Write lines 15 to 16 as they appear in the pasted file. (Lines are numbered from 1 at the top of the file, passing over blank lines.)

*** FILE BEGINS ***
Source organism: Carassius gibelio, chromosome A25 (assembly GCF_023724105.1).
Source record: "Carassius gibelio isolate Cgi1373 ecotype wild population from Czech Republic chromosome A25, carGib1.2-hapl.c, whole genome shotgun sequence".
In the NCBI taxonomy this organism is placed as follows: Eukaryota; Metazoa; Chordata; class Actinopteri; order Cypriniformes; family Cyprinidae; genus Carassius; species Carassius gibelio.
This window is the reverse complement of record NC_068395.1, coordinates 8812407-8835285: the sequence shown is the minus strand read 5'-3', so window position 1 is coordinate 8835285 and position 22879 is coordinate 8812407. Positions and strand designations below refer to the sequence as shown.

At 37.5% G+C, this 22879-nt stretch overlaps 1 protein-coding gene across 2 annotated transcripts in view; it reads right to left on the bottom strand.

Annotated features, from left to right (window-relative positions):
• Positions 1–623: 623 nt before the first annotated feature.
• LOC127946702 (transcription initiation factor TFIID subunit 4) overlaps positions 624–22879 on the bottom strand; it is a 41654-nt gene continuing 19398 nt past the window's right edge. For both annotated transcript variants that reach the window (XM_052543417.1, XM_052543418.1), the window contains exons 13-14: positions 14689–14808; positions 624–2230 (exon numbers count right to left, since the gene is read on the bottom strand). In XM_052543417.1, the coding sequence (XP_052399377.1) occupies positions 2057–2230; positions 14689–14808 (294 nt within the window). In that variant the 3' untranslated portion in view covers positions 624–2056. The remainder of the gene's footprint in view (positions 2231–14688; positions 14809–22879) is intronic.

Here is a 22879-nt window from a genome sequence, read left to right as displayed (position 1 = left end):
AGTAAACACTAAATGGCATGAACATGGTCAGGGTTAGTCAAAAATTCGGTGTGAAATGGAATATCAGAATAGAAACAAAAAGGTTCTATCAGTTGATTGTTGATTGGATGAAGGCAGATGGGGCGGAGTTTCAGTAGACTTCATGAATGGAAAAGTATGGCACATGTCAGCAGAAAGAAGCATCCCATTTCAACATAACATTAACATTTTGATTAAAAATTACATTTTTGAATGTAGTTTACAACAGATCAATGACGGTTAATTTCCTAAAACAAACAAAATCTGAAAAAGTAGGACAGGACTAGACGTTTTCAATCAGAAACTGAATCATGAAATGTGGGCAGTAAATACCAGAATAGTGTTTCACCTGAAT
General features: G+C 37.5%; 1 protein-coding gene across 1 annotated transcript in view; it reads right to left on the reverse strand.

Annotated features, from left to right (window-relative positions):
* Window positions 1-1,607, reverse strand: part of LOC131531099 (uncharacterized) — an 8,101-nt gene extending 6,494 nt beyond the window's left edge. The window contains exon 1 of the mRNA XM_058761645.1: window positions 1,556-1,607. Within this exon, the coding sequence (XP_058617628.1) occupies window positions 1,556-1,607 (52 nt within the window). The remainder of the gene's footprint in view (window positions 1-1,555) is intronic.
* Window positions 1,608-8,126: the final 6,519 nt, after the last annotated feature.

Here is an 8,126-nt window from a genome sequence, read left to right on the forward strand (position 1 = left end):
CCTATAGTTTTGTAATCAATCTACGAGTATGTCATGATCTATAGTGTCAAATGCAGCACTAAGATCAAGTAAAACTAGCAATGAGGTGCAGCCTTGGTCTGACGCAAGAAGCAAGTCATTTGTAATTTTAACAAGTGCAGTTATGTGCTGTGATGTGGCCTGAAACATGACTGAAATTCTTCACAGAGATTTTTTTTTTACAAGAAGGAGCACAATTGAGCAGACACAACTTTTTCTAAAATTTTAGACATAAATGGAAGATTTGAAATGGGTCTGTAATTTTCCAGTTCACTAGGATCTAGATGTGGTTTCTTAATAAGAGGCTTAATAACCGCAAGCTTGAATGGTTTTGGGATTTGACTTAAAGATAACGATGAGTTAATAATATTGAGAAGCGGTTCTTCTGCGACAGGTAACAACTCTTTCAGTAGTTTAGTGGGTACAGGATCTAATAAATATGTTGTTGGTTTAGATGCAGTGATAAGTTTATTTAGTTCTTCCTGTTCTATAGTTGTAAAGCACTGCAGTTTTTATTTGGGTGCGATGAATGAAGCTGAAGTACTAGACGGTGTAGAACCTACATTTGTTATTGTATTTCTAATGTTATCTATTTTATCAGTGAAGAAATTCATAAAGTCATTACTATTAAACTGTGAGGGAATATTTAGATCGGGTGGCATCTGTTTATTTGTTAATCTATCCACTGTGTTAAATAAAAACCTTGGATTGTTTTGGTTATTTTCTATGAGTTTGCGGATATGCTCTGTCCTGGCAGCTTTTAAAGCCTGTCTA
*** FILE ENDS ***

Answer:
Here is an 8,126-nt window from a genome sequence, read left to right on the forward strand (position 1 = left end):
CCTATAGTTTTGTAATCAATCTACGAGTATGTCATGATCTATAGTGTCAAATGCAGCACTAAGATCAAGTAAAACTAGCAATGAGGTGCAGCCTTGGTCTGACGCAAGAAGCAAGTCATTTGTAATTTTAACAAGTGCAGTTATGTGCTGTGATGTGGCCTGAAACATGACTGAAATTCTTCACAGAGATTTTTTTTTTACAAGAAGGAGCACAATTGAGCAGACACAACTTTTTCTAAAATTTTAGACATAAATGGAAGATTTGAAATGGGTCTGTAATTTTCCAGTTCACTAGGATCTAGATGTGGTTTCTTAATAAGAGGCTTAATAACCGCAAGCTTGAATGGTTTTGGGATTTGACTTAAAGATAACGATGAGTTAATAATATTGAGAAGCGGTTCTTCTGCGACAGGTAACAACTCTTTCAGTAGTTTAGTGGGTACAGGATCTAATAAATATGTTGTTGGTTTAGATGCAGTGATAAGTTTATTTAGTTCTTCCTGTTCTATAGTTGTAAAGCACTGCAGTTTTTATTTGGGTGCGATGAATGAAGCTGAAGTACTAGACGGTGTAGAACCTACATTTGTTATTGTATTTCTAATGTTATCTATTTTATCAGTGAAGAAATTCATAAAGTCATTACTATTAAACTGTGAGGGAATATTTAGATCGGGTGGCATCTGTTTATTTGTTAATCTATCCACTGTGTTAAATAAAAACCTTGGATTGTTTTGGTTATTTTCTATGAGTTTGCGGATATGCTCTGTCCTGGCAGCTTTTAAAGCCTGTCTA